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A rational function $f$ in $n$ variables is a ratio of $2$ polynomials,

$$f(x_1,...x_n) = \frac{p(x_1,...x_n)}{q(x_1,...x_n)}$$

where $q$ is not identically $0$. The function is called symmetric if

$$f(x_1,...,x_n) = f(x_{\sigma(1)},...,x_{\sigma(n)})$$

for any permutation $\sigma$ of $\{1,\ldots,n\}$.

Let $F$ denote the field of rational functions and $S$ denote the subfield of symmetric rational functions. Suppose the coefficients of polynomials are all real numbers.

Show that $F = S(h)$, where $h = x_1 + 2x_2 + ... + nx_n$. In other words, show that $h$ generates $F$ as a field extension of $S$.

Attempt at Solution:

  • Can't seem to get very far with this one. I know that $F$ is a finite extension of $S$ of degree $n!$ and the Galois group of the extension is $S_n$.

  • Using $h$ and the 1st symmetric function $s_1 = x_1 + x_2 + \ldots + x_n$, we see that $h - s_1 = x_2 + 2x_3 + \ldots (n-1)x_n \in S(h)$.

  • Can't seem to find a good way to use the other symmetric functions $s_2,\ldots, s_n$.

Any help would be greatly appreciated. Thank you.

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1 Answer 1

up vote 1 down vote accepted

According to Galois theory, since $S \subset S(h) \subset F$, $S(h)$ is $F^H$, the field of elements of $F$ fixed by some subgroup $H$ of $S_n$. Since $h$ is only fixed by the identity automorphism, $H = \{id \}$, and $S(h) =F$.

In more detail :

Let $P$ be the minimal polynomial of $h$ over $S$ and let $\sigma$ be in $S_n$, so that $\sigma(h) = x_{i_1} + 2 x_{i_2} + \ldots + n x_{i_n}$. Since the coefficients of $P$ are in $S$, $\sigma(P) = P$, so $0 = \sigma(0) = \sigma(P(h)) = \sigma(P)(\sigma(h)) = P(\sigma(h))$, thus $\sigma(h)$ is also a root of $P$.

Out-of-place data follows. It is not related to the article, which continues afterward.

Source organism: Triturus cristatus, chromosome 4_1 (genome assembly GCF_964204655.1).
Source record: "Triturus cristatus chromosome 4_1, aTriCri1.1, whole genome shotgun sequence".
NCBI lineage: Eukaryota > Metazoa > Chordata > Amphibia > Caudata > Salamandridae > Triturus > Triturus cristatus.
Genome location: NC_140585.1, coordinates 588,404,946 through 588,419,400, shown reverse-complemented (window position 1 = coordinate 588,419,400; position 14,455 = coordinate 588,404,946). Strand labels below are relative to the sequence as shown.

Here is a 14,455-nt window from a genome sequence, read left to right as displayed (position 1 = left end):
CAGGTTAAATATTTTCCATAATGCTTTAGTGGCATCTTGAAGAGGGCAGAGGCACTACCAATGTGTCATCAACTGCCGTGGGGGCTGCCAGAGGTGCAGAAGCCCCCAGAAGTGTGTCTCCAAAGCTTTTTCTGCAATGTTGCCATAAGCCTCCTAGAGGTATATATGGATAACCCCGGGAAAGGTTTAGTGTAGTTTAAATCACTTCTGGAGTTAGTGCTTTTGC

Since all the $\sigma(h)$ are pairwise distinct, $P$ has degree at least $n!$, thus the extension $S(h)$ over $S$ is at least of degree $n!$

But $S(h) \subset F$, and $F$ is also of degree $n!$ over $S$, thus those two fields are equal.

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Fantastic mercio, thank you very much. To think I spent quite a bit of time manipulating symmetric polynomials! –  Conan Wong Aug 17 '12 at 8:39
    
@mercio You say according to GT; could you provide a source? I suppose what you say at least follows from results I have in my various GT books but I haven't seen it formulated as clearly as you did above. I need it for [math.stackexchange.com/questions/444973/… question)! :) –  Erik Vesterlund Jul 18 '13 at 16:06
    
@ErikVesterlund : the extension $S \subset F$ is Galois (with Galois group $S_n$, acting on the $x_i$), so there is a Galois correspondence between subgroups of $S_n$ and intermediate fields. $S(h)$ is such a field, so it has a corresponding subgroup $H$ of $S_n$ such that $S(h) = F^H$. That correspondance should be in every book about galois theory. See en.wikipedia.org/wiki/Fundamental_theorem_of_Galois_theory –  mercio Jul 18 '13 at 16:53
    
@mercio Indeed you are right, d'oh... I mentioned you in my progress here: math.stackexchange.com/questions/444973/… –  Erik Vesterlund Jul 18 '13 at 17:42

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